Blah and old. That's how Patricia Culbert of Waterbury, Conn., felt about herself at 58. "I thought, 'This is it, it's over. I'm done, and I'm not doing any more,'" she says.
The substitute high school teacher yearned for the energy of her youth, and thought that if she could only get herself to work out on a stationary bike for 15 minutes a day, she would feel better. She even promised her niece that she would do it.
When Nancy Levitt's mother was first diagnosed with dementia 14 years ago at age 78, the doctor told her she could safely drive to familiar places. But Levitt, 61, who volunteers at UCLA's Center on Aging in Los Angeles, was still nervous. Unexplained nicks and dents started appearing on her mother's car. She forgot where she parked. Levitt tried to discuss driving safety with her mother, but she angrily denied there was a problem. Then, she would forget their talks about driving altogether.
Weeks passed, however, and Patricia hadn't got anywhere near the bike. She felt like she was cheating herself and her niece.
So she searched the Web for a compatible activity that she could get excited about. That's when she found the AARP's TriUmph Classic, a triathlon race for people 50 years and older. Since one person or a group of three could perform the relay event, Patricia recruited her sisters -- a twin and one two years older -- to do it with her.
Patricia ended up training for the swim portion of the relay, even though she hadn't done a lap in 18 years. The first time she stepped into the pool, she was worried. "Oh my God," she thought, "My body's not doing what I want it to do."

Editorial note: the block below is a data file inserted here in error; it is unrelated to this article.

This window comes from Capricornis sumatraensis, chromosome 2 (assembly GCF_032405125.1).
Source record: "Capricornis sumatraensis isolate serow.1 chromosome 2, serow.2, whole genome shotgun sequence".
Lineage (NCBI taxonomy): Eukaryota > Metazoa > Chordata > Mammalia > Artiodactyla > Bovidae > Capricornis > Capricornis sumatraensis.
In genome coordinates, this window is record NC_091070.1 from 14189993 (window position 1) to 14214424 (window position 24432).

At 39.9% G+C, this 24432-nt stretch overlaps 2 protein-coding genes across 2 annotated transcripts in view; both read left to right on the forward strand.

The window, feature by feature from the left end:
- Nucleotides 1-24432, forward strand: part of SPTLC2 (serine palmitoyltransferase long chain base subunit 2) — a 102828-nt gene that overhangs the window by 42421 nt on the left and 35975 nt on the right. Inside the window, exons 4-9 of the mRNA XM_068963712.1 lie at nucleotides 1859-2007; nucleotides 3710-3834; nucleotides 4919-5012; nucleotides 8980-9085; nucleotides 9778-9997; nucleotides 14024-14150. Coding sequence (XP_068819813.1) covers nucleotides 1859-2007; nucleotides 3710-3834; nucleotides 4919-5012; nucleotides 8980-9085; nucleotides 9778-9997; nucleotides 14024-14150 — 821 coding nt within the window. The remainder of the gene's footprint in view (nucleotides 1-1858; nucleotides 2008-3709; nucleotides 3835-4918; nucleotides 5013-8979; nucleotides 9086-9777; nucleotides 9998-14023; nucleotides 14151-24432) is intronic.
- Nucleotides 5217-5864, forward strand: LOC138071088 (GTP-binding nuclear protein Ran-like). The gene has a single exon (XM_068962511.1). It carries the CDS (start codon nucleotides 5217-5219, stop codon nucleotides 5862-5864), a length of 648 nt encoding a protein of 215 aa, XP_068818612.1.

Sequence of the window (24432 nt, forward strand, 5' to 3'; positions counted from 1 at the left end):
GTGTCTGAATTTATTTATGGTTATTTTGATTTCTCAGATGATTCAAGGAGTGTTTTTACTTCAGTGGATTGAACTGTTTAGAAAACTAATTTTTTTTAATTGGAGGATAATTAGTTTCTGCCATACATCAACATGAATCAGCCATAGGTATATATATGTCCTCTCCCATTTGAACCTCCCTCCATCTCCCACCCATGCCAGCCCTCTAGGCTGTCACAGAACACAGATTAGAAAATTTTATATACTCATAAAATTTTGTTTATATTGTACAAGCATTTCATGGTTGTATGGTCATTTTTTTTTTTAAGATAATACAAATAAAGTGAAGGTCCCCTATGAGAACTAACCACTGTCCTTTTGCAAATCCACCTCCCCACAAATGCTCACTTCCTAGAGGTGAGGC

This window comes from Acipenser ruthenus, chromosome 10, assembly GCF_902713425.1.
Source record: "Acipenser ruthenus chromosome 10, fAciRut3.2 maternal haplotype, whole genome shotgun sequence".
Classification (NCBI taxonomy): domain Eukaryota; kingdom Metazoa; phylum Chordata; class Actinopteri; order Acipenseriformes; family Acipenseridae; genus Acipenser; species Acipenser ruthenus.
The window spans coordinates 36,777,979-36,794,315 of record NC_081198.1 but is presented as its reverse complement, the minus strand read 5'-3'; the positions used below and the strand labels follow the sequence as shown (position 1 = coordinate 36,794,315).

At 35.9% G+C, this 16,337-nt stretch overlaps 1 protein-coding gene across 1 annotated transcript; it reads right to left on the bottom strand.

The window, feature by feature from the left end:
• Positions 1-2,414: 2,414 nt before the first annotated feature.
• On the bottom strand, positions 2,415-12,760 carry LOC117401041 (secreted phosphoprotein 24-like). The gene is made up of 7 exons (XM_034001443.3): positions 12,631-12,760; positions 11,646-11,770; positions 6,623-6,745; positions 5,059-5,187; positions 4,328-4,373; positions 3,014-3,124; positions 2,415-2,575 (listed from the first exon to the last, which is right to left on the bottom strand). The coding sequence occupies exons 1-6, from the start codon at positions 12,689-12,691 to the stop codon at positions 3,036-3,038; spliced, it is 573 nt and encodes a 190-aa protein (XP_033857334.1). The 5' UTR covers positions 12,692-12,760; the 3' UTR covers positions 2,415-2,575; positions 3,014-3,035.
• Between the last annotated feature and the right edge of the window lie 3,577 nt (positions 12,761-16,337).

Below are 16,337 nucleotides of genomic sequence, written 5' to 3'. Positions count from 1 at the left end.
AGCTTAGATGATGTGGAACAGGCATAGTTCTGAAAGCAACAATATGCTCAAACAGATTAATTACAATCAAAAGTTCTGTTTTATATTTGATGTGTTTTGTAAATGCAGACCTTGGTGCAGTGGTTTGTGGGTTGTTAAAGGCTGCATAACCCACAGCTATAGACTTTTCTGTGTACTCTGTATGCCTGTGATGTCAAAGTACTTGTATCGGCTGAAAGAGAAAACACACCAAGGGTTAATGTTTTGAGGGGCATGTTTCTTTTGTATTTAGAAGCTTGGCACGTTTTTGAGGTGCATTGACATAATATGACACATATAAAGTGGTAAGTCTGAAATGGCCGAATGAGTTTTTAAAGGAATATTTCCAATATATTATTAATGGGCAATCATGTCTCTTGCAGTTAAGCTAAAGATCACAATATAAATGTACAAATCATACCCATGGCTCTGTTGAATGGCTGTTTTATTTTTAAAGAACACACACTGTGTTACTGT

But she pressed on, following AARP's training recommendations of gradually increasing the number of laps she could do without stopping. Twelve weeks later, at the official relay in San Dimas, Calif., Patricia swam her best ever: 400 meters nonstop in less than 11 minutes.
A Dive into Good Health
Experts in fitness for older adults aren't surprised about the benefits of water exercise.
"It's clear that aqua aerobics or water-based activities provide significant benefits for older adults, including increasing metabolism," says Wojtek Chodzko-Zajko, PhD, head of the department of kinesiology at the University of Illinois at Urbana-Champaign. At his former post at the University of Alabama, he led research for 15 years that looked into the effects of physical activity (both on land and in water) among older adults.
In addition to increasing metabolism, Chodzko-Zajko says physical activity in general improves cardiovascular health, increases strength, slows down age-related loss of muscle mass, and the decrease of reaction time that comes with getting older.